Marketing

3 steps toward the future of customer experience

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Consumers’ expectations for businesses and the customer experiences they deliver are being radically reshaped. Across hospitality, transportation, retail, and beyond, a wave of new online businesses — many of them digitally native — are raising the bar for how customers are being served. Customers are bringing those high expectations with them to other industries as well.

As part of my work helping companies deliver great customer experiences, I have the opportunity to see how customer experiences are changing across industries, geographics, and channels (online, mobile, etc.). Three factors are driving the great experience of the future:

1. Breadth: Collect data across all customers and their entire journey

Your company might be divided into different business units — but that’s not how your customers see you. They judge you on the complete journeys they undertake in their relationship with your business. And these customer journeys are more than the sum of their parts. Until you collect a wide breadth of customer feedback across all touchpoints (call center, physical, mobile, online) — and aggregate them in one system to get a view of entire journeys, you won’t understand the total customer experience.

NOTE: Ken Fine will be speaking at VentureBeat’s GrowthBeat conference in San Francisco Aug. 5-6. For more on GrowthBeat — including event themes, agenda, and full speaker list — head over to our event site.

A big part of getting this valuable data is eliminating friction in the customer feedback process. Long, complicated surveys of sampled customers are being replaced by simple, integrated feedback mechanisms that exist within the customer experience itself. For inspiration in enabling frictionless feedback, look no further than Uber, which incorporates customer surveys directly into the payment process and only requires users to answer a single question if they wish.

2. Synthesize data to find actionable insights

Once you’ve gathered this wide array of data, you need to identify the precious few insights that matter. And these insights need to be easily extended to action.

Focus your analysis on linking feedback to tangible business results. Which aspects of your experience affect overall customer satisfaction the most? Which affect your customers’ likeliness to return to you in the future — or even recommend you to their friends? Again, this type of analysis requires time and ingenuity.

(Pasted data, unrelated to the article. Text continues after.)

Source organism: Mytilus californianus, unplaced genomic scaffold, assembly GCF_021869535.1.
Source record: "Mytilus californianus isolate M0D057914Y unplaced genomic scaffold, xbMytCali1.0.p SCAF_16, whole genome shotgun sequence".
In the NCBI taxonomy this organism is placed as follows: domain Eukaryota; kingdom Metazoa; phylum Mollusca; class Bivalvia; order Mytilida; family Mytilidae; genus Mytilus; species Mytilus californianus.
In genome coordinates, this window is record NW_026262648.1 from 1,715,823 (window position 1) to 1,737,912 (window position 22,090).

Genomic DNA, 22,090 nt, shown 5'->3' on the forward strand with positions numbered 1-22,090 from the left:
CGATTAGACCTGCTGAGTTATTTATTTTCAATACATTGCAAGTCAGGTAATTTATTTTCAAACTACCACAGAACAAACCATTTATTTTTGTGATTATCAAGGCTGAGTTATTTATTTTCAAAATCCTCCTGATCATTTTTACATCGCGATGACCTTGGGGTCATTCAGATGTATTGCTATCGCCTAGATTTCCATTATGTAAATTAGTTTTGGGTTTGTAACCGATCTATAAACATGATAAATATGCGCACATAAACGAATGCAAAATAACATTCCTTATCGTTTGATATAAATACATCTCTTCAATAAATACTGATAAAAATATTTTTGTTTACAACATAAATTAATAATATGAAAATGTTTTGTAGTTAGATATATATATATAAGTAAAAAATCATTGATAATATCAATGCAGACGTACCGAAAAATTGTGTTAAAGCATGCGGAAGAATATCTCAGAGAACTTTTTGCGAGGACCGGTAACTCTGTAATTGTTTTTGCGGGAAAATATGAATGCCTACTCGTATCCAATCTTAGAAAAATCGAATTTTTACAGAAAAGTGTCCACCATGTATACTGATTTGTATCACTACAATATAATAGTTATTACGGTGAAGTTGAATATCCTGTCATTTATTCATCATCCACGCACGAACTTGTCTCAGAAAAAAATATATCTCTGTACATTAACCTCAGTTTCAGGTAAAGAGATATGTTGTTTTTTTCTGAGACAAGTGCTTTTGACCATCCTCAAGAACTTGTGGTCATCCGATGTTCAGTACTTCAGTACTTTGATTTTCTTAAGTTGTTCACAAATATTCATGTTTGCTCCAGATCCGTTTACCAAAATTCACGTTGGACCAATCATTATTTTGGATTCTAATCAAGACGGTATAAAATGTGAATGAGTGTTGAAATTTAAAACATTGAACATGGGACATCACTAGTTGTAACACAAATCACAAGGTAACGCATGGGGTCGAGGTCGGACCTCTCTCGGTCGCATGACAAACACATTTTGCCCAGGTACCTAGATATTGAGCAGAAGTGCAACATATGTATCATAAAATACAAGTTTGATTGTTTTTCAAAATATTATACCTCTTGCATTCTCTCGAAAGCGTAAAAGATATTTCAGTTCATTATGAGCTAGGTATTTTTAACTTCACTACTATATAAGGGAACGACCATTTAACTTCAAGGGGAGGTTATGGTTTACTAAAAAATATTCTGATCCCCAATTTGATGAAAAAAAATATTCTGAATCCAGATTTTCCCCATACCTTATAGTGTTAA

3. Make insights available and valuable from the frontline to the c-suite

Traditionally, analyzing customer feedback was a largely academic exercise. The results of this analysis were usually relegated to a report written by the customer insights team. This report revealed what the organization needed to do better but did not break its findings out for individual teams and roles.

Those reports rarely drove impact.

As customer experience becomes an increasingly important source of differentiation, this isolated approach is no longer good enough. Feedback and insights must be made available across the whole organization — from the c-suite to the frontline.

Your frontline needs timely, tactical information about individual customer relationships, along with strategies for resolving customer issues. Meanwhile, executives and their teams need higher-level, strategic information to prioritize new initiatives and decide how best to allocate resources.

The most effective ways to gather, analyze, and disseminate customer feedback will depend entirely on the structure of your business. But when every person in your organization is tapped into the voice of the customer, they’ll create the experiences that delight customers and drive business results.

Ken Fine is chief customer officer at Medallia, which makes software to manage customer experiences.


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